IP: Ok. And excuse me I’m just going to have to —
[recording paused]
IP: So, so you used, used checklists.
HL: Yes.
IP: Was that, was that to check what other people had done? To make sure that they’d done the work properly.
HL: Well, it was sort of everybody did the same type of work. Everybody did the same work so that was it.
IP: And, and what sort of machinery did you use?
HL: Oh, I cannot tell you that. It was just a machine.
IP: Can you tell me what the machines did?
HL: No. They just, well I didn’t think it was a machine. I thought it was just, I don’t know what. I was ignorant really. I just know that I had to go to work there and I went and signed on in the morning and signed off at night. And went to the lodgings at night.
IP: Can you remember how long the days were and how many days you worked a week?
HL: We worked about five days a week. And they were long days. We started work about 8 o’clock in the morning and finished about five in the evening.
IP: And what sort of thing did you do when you weren’t at work then? What did you do socially?
HL: Well, whatever there was going at the time. There was one or two of us together that’s all. We used to go to the pictures or to the theatre or whatever was going on.
IP: Can you describe how life was in Manchester compared to how it was at home during the war? When it was during the war.
HL: It was a little bit hectic to compared to home because home was very quiet. But Manchester was a bit more lively.
IP: So you enjoyed it there.
HL: Yes.
IP: It was an adventure was it? Good. Now, what, so what, what did you think about your role? Was it, were you — well, just tell me what you thought about what you were doing there.
HL: Well, I don’t think, I just knew I was there because they sent me there. I didn’t have any choice. Nobody had any choice. You just registered and you were sent to where you had to go.
IP: And how did you feel about that then?
HL: Well [coughs] excuse me.
IP: That’s alright.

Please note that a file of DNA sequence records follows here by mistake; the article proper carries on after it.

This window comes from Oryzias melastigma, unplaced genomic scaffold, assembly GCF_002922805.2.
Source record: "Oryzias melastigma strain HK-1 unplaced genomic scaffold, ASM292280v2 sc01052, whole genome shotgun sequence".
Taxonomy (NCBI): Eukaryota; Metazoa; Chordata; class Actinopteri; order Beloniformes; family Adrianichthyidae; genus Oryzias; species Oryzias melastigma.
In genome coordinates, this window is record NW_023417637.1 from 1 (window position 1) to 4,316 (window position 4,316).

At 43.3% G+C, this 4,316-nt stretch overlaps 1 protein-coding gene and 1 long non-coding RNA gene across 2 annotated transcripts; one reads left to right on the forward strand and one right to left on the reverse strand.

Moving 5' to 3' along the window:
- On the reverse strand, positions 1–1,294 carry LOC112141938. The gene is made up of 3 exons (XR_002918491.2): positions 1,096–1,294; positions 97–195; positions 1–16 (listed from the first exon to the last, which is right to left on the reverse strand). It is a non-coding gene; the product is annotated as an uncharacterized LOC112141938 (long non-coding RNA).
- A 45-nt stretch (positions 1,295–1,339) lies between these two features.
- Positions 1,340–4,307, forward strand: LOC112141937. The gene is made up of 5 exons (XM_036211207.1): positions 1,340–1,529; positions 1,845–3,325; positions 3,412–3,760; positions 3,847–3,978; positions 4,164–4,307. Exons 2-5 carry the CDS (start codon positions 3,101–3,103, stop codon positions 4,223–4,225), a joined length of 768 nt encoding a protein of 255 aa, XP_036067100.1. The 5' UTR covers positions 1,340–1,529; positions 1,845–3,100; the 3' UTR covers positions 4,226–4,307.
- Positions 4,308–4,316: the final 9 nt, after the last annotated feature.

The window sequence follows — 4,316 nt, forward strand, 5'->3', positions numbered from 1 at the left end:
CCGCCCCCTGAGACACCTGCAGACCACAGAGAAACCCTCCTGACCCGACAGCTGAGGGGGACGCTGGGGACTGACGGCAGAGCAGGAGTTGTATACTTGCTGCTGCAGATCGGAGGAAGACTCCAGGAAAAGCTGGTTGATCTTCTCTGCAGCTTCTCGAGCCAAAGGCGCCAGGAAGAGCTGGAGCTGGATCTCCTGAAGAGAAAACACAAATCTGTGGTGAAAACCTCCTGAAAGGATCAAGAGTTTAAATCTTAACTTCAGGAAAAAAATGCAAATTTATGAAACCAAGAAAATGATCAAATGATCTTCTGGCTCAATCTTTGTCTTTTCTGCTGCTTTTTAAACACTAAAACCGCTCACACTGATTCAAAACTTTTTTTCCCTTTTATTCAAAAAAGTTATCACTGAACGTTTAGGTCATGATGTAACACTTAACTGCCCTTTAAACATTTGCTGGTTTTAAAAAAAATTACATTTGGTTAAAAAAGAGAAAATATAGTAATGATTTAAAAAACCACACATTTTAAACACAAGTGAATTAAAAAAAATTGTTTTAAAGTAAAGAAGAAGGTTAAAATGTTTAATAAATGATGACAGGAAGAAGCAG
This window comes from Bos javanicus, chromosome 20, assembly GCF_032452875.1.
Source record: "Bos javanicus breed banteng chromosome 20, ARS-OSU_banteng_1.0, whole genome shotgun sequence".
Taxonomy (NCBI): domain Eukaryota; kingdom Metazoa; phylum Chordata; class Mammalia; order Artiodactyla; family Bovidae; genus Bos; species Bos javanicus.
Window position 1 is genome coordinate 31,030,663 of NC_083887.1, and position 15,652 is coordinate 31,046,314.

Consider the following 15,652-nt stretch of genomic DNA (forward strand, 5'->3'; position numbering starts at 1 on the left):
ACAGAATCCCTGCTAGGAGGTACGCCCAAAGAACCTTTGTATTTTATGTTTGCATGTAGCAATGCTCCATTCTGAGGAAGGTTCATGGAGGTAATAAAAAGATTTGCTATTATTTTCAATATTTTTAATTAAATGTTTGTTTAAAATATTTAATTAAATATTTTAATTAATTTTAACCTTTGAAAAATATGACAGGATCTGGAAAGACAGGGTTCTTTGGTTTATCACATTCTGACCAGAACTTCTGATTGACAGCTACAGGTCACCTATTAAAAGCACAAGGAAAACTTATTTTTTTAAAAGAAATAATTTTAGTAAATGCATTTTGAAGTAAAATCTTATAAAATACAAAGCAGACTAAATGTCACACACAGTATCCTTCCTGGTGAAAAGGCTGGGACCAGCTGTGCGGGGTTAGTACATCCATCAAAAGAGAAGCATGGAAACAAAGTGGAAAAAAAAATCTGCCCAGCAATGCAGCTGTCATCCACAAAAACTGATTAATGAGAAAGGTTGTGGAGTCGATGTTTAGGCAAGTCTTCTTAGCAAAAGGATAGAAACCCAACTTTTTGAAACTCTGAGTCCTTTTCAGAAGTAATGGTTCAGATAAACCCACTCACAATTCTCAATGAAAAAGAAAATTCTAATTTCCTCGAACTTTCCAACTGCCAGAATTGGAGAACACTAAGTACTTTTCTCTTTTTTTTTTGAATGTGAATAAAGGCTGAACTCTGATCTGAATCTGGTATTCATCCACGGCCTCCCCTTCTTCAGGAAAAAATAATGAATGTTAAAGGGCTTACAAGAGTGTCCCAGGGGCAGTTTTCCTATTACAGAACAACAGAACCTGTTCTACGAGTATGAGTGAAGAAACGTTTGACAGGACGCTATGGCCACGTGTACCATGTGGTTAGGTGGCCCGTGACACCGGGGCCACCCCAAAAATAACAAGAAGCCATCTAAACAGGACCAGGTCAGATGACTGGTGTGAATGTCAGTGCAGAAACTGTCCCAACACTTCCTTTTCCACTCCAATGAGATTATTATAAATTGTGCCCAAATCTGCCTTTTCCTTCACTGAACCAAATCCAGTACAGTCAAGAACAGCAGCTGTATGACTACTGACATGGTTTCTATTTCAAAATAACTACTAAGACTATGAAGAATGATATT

HL: Well, at the beginning I was a bit upset because I’d never left home before, and I had to leave home to go.
IP: And then, and then how did you feel after that?
HL: Oh, I was quite happy then because we went, we were like hens in this queue. We stood and this a lady came and chose so many of us and we went to her house to live. So it was alright then.
IP: And you made good friends.
HL: Yes.
IP: Good. Good. When, when did you actually finish working there then?
HL: Oh, I cannot remember.
IP: But were you there for the whole war?
HL: Oh, not the whole war. No.
IP: So, so what happened, what happened when you finished working at Metro-Vic?
HL: I just went home and started work o themself.
IP: Working as a nanny.
HL: Ahum.
IP: Ok. Alright. So how did you feel about that then when, when it was all over and you had to go home?
HL: I was glad because I’d never lived away from home before.
IP: And what did you feel about your contribution to the war? Can you, did you think about that? Can you describe —
HL: I didn’t think anything. I just know I was sent there and that was it. I wasn’t thinking about whether I was doing good or bad or what.
IP: Ok. Because the, I mean the bomber effort was a, was a huge effort, you’ll know. Going and bombing Germany. And I imagined you’d be proud of what you were doing. That you were contributing to that but did you? Did you feel that at all?
HL: Not really. I didn’t feel anything.
IP: Ok.
HL: It was just a job and that was it and I got paid for it.
IP: Ok. Now, I also understand that you went out to India to marry your husband who was with the, went out with the Durham Light Infantry you said didn’t you. And he was an intelligence officer.
Other: Yeah.
IP: Just tell me, just tell me about this experience of going out to India if you could.
HL: Oh. It was an experience. Although George was there so he met me when I got there and we had a nice bungalow and everything was alright.
IP: How did you get out there?
HL: How did I get there?
IP: To India.
HL: I don’t know how we went in them days. I cannot remember.
IP: Did you sail in a ship?
HL: Yes. I sailed in a ship. I remember. But I cannot remember very much about that part. Just I know he was there and met me when I got there. And he was there all the time I was there.
IP: There can’t be many people to have gone, got married in India. I think that’s fantastic. So, how long did you spend out in India then?
HL: Oh, not very long.